Food Safety During Power Outages

Unfortunately, we experience more than our share of power outages in Shelby County, mainly due to our frequent severe weather. When power is out for more than 4 hours, the threat of bacteria growth and subsequent illness becomes an issue. Because of this, we want you to have the information necessary to protect yourself, your family, and hopefully keep you from having to throw away food that has ruined.

When frozen foods thaw, and refrigerated food warms, bacteria and other pathogens grown that can cause serious illnesses. If the power is out for less than four hours, the food in the refrigerator and freezer will be safe to consume. While the power is out, keep the refrigerator and freezer doors closed as much as possible. 

PLAN AHEAD

  • Keep an appliance thermometer in both the refrigerator and freezer. Make sure the refrigerator temperature is at 40 °F or below and the freezer is at 0 °F or below.
  • Group foods together in both the refrigerator and freezer. This helps foods stay cold longer. 
  • Keep the freezer full. Fill empty spaces with frozen plastic jugs of water, bags of ice, or gel packs.
  • Freeze refrigerated items that you may not need immediately, such as leftovers, milk, and fresh meat and poultry. This will keep them at a safe temperature longer.
  • Have a large, insulated cooler and frozen gel packs available. Perishable foods will stay safe in a refrigerator only 4 hours. 
  • Find out where dry ice and block ice can be purchased.

DURING A POWER OUTAGE

  • Keep refrigerator and freezer doors closed. The refrigerator will keep food safe for up to 4 hours. If the power is off longer, you can transfer food to a cooler and fill with ice or frozen gel packs.
  • Make sure there is enough ice to keep food in the cooler at 40 °F or below. Add more ice to the cooler as it begins to melt. 
  • A full freezer will hold the temperature for approximately 48 hours (24 hours if it is half full).
  • Obtain dry ice or block ice if your power is going to be out for a prolonged period. Fifty pounds of dry ice should hold an 18-cubic-foot freezer for 2 days. (Caution: do not touch dry ice with bare hands or place it in direct contact with food.)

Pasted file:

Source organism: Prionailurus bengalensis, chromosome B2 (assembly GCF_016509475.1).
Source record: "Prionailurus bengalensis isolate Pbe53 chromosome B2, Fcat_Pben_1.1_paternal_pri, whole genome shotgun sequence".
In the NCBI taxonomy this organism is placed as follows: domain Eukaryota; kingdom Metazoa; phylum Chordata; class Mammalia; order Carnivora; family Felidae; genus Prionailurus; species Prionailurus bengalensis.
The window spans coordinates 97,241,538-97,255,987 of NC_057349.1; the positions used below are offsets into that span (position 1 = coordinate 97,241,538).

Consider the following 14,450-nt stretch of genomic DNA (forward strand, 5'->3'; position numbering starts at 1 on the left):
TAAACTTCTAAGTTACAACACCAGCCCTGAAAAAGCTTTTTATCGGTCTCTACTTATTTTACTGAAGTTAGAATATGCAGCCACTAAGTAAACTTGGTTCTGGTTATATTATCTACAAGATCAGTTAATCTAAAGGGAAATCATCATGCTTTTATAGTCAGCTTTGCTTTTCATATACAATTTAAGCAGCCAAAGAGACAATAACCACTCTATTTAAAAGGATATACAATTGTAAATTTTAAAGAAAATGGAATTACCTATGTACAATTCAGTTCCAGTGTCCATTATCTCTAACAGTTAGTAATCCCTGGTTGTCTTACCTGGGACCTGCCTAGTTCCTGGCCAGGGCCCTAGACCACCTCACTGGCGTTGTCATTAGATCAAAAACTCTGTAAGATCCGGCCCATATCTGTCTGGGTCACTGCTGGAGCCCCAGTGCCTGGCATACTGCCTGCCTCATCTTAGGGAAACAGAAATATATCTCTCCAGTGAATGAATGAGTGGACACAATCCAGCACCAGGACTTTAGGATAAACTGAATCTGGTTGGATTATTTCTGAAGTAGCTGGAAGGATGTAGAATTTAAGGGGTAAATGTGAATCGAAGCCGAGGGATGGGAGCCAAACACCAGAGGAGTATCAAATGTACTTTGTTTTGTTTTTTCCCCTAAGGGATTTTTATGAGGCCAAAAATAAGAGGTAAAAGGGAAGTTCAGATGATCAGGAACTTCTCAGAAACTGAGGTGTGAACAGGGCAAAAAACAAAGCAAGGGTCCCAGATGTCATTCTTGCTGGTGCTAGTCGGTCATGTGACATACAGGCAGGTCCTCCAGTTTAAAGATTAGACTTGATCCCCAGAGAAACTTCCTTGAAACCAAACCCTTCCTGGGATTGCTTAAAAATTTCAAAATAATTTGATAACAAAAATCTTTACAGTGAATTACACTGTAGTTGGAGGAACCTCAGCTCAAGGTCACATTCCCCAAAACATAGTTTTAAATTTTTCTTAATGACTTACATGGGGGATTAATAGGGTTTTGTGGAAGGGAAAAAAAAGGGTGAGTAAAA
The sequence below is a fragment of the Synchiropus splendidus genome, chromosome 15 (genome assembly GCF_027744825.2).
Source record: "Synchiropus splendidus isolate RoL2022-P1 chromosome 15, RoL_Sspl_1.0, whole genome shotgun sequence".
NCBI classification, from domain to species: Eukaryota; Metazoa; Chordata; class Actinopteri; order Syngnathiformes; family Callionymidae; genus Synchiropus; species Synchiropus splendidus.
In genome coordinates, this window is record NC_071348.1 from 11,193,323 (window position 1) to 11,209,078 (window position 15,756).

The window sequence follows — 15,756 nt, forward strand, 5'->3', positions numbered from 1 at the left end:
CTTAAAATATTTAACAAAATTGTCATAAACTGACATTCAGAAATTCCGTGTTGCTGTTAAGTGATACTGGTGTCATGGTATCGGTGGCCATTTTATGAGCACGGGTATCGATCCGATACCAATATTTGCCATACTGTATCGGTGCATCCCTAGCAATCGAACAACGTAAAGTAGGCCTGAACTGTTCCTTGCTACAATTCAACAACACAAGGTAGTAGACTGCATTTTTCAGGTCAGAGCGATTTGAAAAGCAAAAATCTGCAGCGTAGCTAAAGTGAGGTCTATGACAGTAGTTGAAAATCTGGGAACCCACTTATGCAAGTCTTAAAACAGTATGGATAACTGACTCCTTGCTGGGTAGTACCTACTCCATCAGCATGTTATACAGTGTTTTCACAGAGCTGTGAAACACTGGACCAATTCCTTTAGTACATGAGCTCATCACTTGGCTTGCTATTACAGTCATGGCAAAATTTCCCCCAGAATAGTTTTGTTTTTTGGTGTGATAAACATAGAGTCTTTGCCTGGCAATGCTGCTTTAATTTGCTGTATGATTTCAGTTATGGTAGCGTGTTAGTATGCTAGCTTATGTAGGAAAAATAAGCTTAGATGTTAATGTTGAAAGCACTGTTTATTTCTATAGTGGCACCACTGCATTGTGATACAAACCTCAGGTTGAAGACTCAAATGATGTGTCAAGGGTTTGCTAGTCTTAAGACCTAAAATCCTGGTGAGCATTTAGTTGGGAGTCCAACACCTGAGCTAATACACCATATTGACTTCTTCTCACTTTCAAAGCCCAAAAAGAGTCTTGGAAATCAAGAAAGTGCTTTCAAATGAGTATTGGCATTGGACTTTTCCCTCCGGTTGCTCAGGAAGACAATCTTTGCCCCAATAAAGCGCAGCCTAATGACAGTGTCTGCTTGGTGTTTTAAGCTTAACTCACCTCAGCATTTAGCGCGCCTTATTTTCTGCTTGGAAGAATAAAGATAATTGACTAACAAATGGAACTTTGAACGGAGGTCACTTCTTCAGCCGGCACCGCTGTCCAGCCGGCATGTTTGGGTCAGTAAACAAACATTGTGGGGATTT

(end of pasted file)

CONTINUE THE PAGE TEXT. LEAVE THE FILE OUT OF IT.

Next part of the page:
• In freezers, food in the front, in the door, or in small, thin packages will defrost faster than large, thick items or food in the back or bottom of the unit. 
 

AFTER A POWER OUTAGE

NEVER taste food to determine its safety - WHEN IN DOUBT, THROW IT OUT!

Unsafe foods
Discard the following if your refrigerator has been without power for more than 4 hours: 
• raw, cooked, or leftover meat, poultry, fish, eggs, and egg substitutes;
• luncheon meat and hot dogs;
• casseroles, soups, stews, and pizza;
• mixed salads (i.e., chicken, tuna, macaroni, potato);
• gravy and stuffing;
• milk, cream, yogurt, sour cream, and soft cheeses;
• cut fruits and vegetables (fresh);
• cooked vegetables;
• fruit and vegetable juices (opened);
• creamy-based salad dressings;
• batters and doughs (i.e., pancake batter, cookie dough);
• custard, chiffon, or cheese pies; 
• cream-filled pastries; and 
• garlic stored in oil. 
Discard opened mayonnaise, tartar sauce, and horseradish if they were held above 50 °F for over 8 hours.
Discard any foods like bread or salad greens that may have become contaminated by juices dripping from raw meat, poultry, or fish.
In general, if any food has an unusual odor, color, or texture, throw it out.
 
Safe-to-eat foods
High-acid foods such as mustard, ketchup, relishes, pickles, non-creamy salad dressings, jams, and jellies; however, they may spoil sooner. 
Foods that don’t actually require refrigeration. These foods may be used unless they turn moldy or have an unusual odor:
• whole fruits and vegetables (fresh); 
• fruit and vegetable juices (unopened);
• dried fruits and coconut; 
• baked goods such as fruit pies, bread, rolls, muffins, and cakes (except those with cream cheese frosting or cream fillings);
• hard and processed cheeses;
• butter and margarine;
• fresh herbs and spices;
• flour; and
• nuts.
 
Frozen foods that have thawed, but still contain ice crystals.
Foods that have remained at refrigerator temperatures – 40 °F or below. They may be safely refrozen; however, their quality may suffer. 
Foods that don’t actually need to be frozen. These foods may be used unless they turn moldy or have an unusual odor:
• dried fruits and coconut; 
• baked goods including fruit pies, bread, rolls, muffins, and cakes (except for those with cream cheese frosting or cream fillings); 
• hard and processed cheeses; 
• butter and margarine; 
• fruit juices; and 
• nuts.
 
If you have more questions about food quality of safety, please call the Health Department Environmental Sanitation Program at (901) 222-9200.

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